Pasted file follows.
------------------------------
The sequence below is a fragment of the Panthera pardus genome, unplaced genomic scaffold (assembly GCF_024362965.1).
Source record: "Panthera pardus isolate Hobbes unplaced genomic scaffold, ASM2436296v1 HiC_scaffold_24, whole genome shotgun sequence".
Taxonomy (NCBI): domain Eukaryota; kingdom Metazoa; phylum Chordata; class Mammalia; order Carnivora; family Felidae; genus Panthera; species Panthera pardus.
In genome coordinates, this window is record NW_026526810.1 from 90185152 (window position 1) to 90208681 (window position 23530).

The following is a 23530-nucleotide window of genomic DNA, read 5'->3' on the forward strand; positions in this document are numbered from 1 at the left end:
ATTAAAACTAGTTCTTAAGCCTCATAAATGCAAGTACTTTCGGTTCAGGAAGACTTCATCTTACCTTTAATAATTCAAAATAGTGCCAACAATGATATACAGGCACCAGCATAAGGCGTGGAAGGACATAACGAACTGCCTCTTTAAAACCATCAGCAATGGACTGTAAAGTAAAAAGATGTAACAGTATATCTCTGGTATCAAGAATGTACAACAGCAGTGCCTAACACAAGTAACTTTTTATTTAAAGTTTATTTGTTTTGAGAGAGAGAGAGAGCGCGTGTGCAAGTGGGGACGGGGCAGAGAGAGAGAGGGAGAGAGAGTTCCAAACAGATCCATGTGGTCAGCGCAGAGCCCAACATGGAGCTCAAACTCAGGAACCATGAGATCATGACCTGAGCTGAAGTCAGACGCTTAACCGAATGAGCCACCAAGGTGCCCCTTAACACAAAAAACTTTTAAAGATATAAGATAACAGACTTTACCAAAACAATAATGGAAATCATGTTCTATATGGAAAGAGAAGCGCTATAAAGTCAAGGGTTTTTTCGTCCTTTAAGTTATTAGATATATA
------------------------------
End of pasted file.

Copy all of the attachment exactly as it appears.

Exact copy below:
The sequence below is a fragment of the Panthera pardus genome, unplaced genomic scaffold (assembly GCF_024362965.1).
Source record: "Panthera pardus isolate Hobbes unplaced genomic scaffold, ASM2436296v1 HiC_scaffold_24, whole genome shotgun sequence".
Taxonomy (NCBI): domain Eukaryota; kingdom Metazoa; phylum Chordata; class Mammalia; order Carnivora; family Felidae; genus Panthera; species Panthera pardus.
In genome coordinates, this window is record NW_026526810.1 from 90185152 (window position 1) to 90208681 (window position 23530).

The following is a 23530-nucleotide window of genomic DNA, read 5'->3' on the forward strand; positions in this document are numbered from 1 at the left end:
ATTAAAACTAGTTCTTAAGCCTCATAAATGCAAGTACTTTCGGTTCAGGAAGACTTCATCTTACCTTTAATAATTCAAAATAGTGCCAACAATGATATACAGGCACCAGCATAAGGCGTGGAAGGACATAACGAACTGCCTCTTTAAAACCATCAGCAATGGACTGTAAAGTAAAAAGATGTAACAGTATATCTCTGGTATCAAGAATGTACAACAGCAGTGCCTAACACAAGTAACTTTTTATTTAAAGTTTATTTGTTTTGAGAGAGAGAGAGAGCGCGTGTGCAAGTGGGGACGGGGCAGAGAGAGAGAGGGAGAGAGAGTTCCAAACAGATCCATGTGGTCAGCGCAGAGCCCAACATGGAGCTCAAACTCAGGAACCATGAGATCATGACCTGAGCTGAAGTCAGACGCTTAACCGAATGAGCCACCAAGGTGCCCCTTAACACAAAAAACTTTTAAAGATATAAGATAACAGACTTTACCAAAACAATAATGGAAATCATGTTCTATATGGAAAGAGAAGCGCTATAAAGTCAAGGGTTTTTTCGTCCTTTAAGTTATTAGATATATA